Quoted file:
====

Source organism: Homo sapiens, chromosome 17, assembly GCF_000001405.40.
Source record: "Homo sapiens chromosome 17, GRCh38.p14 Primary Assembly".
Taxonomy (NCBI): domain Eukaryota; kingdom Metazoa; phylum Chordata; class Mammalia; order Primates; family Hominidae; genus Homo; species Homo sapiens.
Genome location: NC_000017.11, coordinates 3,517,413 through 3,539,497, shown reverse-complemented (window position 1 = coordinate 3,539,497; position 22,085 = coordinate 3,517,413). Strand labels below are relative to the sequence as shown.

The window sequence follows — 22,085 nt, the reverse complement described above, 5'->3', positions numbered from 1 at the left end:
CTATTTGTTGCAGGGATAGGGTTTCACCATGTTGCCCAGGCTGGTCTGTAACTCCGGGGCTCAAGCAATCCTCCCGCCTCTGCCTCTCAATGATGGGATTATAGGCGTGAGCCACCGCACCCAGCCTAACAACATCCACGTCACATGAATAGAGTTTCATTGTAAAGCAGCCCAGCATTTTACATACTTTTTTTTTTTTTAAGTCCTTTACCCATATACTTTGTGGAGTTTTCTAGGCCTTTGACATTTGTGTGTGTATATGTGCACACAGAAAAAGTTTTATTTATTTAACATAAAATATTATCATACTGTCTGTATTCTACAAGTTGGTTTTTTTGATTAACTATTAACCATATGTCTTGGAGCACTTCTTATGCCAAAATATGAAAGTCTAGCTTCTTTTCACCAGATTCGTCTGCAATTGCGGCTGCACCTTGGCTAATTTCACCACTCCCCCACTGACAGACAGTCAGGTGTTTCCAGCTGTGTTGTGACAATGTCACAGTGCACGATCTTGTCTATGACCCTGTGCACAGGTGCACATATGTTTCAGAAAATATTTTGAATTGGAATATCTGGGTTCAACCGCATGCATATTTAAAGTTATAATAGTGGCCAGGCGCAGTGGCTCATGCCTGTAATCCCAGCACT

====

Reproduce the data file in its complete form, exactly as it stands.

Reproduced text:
Source organism: Homo sapiens, chromosome 17, assembly GCF_000001405.40.
Source record: "Homo sapiens chromosome 17, GRCh38.p14 Primary Assembly".
Taxonomy (NCBI): domain Eukaryota; kingdom Metazoa; phylum Chordata; class Mammalia; order Primates; family Hominidae; genus Homo; species Homo sapiens.
Genome location: NC_000017.11, coordinates 3,517,413 through 3,539,497, shown reverse-complemented (window position 1 = coordinate 3,539,497; position 22,085 = coordinate 3,517,413). Strand labels below are relative to the sequence as shown.

The window sequence follows — 22,085 nt, the reverse complement described above, 5'->3', positions numbered from 1 at the left end:
CTATTTGTTGCAGGGATAGGGTTTCACCATGTTGCCCAGGCTGGTCTGTAACTCCGGGGCTCAAGCAATCCTCCCGCCTCTGCCTCTCAATGATGGGATTATAGGCGTGAGCCACCGCACCCAGCCTAACAACATCCACGTCACATGAATAGAGTTTCATTGTAAAGCAGCCCAGCATTTTACATACTTTTTTTTTTTTTAAGTCCTTTACCCATATACTTTGTGGAGTTTTCTAGGCCTTTGACATTTGTGTGTGTATATGTGCACACAGAAAAAGTTTTATTTATTTAACATAAAATATTATCATACTGTCTGTATTCTACAAGTTGGTTTTTTTGATTAACTATTAACCATATGTCTTGGAGCACTTCTTATGCCAAAATATGAAAGTCTAGCTTCTTTTCACCAGATTCGTCTGCAATTGCGGCTGCACCTTGGCTAATTTCACCACTCCCCCACTGACAGACAGTCAGGTGTTTCCAGCTGTGTTGTGACAATGTCACAGTGCACGATCTTGTCTATGACCCTGTGCACAGGTGCACATATGTTTCAGAAAATATTTTGAATTGGAATATCTGGGTTCAACCGCATGCATATTTAAAGTTATAATAGTGGCCAGGCGCAGTGGCTCATGCCTGTAATCCCAGCACT